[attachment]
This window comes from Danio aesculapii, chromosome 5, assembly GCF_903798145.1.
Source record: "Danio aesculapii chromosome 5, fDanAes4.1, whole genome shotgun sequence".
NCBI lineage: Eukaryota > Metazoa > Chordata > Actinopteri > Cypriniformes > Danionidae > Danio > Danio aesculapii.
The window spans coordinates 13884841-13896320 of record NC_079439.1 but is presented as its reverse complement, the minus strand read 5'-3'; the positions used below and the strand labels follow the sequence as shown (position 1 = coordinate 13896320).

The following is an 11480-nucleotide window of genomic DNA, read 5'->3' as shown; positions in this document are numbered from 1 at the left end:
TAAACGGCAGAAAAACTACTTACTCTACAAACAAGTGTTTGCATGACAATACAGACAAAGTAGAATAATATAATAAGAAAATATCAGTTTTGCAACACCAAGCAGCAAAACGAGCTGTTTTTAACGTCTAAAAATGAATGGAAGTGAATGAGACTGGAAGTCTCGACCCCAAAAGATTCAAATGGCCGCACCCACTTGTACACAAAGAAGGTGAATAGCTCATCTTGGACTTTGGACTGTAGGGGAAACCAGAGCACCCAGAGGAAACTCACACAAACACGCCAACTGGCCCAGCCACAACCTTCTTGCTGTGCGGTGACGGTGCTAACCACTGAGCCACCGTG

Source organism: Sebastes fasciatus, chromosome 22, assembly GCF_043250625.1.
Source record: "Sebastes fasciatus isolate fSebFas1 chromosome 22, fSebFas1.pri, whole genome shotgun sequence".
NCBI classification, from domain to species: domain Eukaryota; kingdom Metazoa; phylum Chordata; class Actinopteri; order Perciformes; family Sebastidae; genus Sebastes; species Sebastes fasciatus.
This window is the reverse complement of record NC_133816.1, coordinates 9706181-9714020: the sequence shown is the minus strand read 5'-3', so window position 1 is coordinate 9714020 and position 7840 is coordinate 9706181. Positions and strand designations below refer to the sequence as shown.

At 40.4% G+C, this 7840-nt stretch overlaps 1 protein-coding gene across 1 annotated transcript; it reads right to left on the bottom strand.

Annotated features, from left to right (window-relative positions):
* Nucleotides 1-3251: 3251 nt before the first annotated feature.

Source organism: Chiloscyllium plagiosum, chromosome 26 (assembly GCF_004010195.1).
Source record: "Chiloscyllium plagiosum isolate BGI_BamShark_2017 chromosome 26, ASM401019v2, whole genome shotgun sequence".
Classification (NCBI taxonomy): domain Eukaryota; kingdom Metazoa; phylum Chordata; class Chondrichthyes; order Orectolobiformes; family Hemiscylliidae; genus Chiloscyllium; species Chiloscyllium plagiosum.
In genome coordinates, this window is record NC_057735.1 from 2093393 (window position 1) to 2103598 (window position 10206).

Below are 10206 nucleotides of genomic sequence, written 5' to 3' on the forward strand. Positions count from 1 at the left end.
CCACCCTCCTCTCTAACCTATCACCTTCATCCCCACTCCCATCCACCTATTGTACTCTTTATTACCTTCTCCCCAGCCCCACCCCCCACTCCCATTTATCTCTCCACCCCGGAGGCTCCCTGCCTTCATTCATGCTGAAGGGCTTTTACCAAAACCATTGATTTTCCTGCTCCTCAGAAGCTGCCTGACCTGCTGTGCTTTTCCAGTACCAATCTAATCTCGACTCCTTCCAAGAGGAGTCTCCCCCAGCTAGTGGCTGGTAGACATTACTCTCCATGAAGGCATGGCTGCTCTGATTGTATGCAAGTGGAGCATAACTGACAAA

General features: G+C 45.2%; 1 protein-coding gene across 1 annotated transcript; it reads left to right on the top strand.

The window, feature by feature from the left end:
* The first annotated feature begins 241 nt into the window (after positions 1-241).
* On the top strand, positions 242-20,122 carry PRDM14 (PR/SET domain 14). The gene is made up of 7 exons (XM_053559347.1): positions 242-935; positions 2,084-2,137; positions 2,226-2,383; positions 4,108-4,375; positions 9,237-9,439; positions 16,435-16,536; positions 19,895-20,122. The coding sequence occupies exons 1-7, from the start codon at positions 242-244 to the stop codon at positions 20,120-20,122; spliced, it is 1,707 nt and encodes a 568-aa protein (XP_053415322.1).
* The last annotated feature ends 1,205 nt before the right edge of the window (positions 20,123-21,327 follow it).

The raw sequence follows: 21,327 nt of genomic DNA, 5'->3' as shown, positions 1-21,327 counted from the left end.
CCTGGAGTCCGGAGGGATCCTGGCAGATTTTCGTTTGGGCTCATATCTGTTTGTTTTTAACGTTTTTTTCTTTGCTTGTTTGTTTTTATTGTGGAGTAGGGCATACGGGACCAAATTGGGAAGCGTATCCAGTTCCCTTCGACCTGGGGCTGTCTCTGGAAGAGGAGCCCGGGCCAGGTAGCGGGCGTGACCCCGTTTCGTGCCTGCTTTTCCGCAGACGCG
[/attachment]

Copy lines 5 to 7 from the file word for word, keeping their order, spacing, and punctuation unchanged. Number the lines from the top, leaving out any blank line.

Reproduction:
The following is an 11480-nucleotide window of genomic DNA, read 5'->3' as shown; positions in this document are numbered from 1 at the left end:
TAAACGGCAGAAAAACTACTTACTCTACAAACAAGTGTTTGCATGACAATACAGACAAAGTAGAATAATATAATAAGAAAATATCAGTTTTGCAACACCAAGCAGCAAAACGAGCTGTTTTTAACGTCTAAAAATGAATGGAAGTGAATGAGACTGGAAGTCTCGACCCCAAAAGATTCAAATGGCCGCACCCACTTGTACACAAAGAAGGTGAATAGCTCATCTTGGACTTTGGACTGTAGGGGAAACCAGAGCACCCAGAGGAAACTCACACAAACACGCCAACTGGCCCAGCCACAACCTTCTTGCTGTGCGGTGACGGTGCTAACCACTGAGCCACCGTG

Source organism: Sebastes fasciatus, chromosome 22, assembly GCF_043250625.1.